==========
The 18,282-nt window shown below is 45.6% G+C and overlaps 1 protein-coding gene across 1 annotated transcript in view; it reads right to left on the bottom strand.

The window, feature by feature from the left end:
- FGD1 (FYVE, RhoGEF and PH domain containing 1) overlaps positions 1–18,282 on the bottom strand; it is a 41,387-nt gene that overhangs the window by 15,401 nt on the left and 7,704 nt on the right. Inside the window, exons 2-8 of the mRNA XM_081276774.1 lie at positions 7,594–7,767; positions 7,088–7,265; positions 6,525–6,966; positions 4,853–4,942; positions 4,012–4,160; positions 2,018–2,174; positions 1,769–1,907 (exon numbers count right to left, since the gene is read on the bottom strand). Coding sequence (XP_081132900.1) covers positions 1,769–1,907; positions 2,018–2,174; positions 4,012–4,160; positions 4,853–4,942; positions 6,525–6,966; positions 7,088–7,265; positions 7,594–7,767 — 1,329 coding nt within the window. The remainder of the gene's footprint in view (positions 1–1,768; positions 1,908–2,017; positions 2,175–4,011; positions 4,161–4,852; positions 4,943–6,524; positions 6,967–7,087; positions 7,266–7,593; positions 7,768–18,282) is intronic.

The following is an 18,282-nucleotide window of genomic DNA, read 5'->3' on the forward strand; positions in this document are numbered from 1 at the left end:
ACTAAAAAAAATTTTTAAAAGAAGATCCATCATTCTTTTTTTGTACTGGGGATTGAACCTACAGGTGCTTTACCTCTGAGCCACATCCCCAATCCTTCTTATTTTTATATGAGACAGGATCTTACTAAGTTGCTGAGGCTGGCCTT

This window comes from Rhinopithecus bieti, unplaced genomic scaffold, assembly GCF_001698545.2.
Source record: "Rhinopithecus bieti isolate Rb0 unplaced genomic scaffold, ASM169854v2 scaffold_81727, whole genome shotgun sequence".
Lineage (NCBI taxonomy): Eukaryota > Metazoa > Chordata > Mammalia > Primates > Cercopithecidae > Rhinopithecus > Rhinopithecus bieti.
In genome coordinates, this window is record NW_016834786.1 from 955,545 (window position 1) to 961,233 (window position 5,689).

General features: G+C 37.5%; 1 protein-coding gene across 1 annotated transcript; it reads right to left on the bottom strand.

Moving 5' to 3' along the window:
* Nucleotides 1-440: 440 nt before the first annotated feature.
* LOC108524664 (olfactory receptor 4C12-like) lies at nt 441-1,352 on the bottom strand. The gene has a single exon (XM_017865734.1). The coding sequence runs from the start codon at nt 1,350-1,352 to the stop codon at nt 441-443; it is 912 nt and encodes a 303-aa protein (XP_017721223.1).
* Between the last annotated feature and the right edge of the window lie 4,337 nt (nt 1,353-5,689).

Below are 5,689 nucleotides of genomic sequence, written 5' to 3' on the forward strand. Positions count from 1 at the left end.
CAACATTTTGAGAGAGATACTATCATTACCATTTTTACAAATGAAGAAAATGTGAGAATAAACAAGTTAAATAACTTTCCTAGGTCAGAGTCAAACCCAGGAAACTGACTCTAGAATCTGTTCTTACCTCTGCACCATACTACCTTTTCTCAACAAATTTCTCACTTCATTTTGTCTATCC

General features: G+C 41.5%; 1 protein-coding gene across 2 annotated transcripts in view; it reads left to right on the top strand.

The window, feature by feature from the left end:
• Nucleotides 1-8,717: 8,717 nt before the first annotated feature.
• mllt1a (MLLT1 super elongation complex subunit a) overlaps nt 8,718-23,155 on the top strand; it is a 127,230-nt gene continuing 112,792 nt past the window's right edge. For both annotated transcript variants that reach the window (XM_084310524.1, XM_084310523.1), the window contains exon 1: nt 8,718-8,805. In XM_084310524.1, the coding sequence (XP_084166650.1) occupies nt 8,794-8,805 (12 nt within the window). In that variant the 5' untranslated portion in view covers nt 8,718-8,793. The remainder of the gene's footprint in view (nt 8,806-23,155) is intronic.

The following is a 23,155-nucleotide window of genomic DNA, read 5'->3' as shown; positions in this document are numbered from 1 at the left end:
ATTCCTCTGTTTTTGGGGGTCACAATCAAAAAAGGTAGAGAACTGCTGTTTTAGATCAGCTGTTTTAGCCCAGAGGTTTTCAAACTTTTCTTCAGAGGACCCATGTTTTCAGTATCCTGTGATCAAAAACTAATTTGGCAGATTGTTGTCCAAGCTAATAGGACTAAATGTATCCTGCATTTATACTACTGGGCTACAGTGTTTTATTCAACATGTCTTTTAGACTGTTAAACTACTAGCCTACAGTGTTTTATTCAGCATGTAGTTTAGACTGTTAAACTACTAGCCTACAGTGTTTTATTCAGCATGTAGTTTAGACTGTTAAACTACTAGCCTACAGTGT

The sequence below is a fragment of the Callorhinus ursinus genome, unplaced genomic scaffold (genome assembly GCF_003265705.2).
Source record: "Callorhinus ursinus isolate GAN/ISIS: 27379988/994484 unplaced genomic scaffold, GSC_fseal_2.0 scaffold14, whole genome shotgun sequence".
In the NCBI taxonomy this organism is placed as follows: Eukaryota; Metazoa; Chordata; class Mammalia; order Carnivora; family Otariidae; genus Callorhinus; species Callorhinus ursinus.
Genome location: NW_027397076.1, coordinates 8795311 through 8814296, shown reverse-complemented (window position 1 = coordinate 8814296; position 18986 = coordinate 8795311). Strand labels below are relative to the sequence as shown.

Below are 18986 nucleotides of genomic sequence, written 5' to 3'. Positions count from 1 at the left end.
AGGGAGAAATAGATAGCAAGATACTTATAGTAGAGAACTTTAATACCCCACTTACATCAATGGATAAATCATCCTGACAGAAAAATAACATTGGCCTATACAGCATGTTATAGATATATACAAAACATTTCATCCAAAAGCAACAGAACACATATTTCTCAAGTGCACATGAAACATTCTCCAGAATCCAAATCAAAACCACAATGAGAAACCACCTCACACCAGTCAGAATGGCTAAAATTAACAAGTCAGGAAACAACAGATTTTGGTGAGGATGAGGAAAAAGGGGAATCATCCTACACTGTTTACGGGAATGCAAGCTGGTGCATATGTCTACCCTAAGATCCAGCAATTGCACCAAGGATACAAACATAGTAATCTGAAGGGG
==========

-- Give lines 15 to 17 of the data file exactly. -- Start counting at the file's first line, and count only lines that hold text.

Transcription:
Below are 5,689 nucleotides of genomic sequence, written 5' to 3' on the forward strand. Positions count from 1 at the left end.
CAACATTTTGAGAGAGATACTATCATTACCATTTTTACAAATGAAGAAAATGTGAGAATAAACAAGTTAAATAACTTTCCTAGGTCAGAGTCAAACCCAGGAAACTGACTCTAGAATCTGTTCTTACCTCTGCACCATACTACCTTTTCTCAACAAATTTCTCACTTCATTTTGTCTATCC

General features: G+C 41.5%; 1 protein-coding gene across 2 annotated transcripts in view; it reads left to right on the top strand.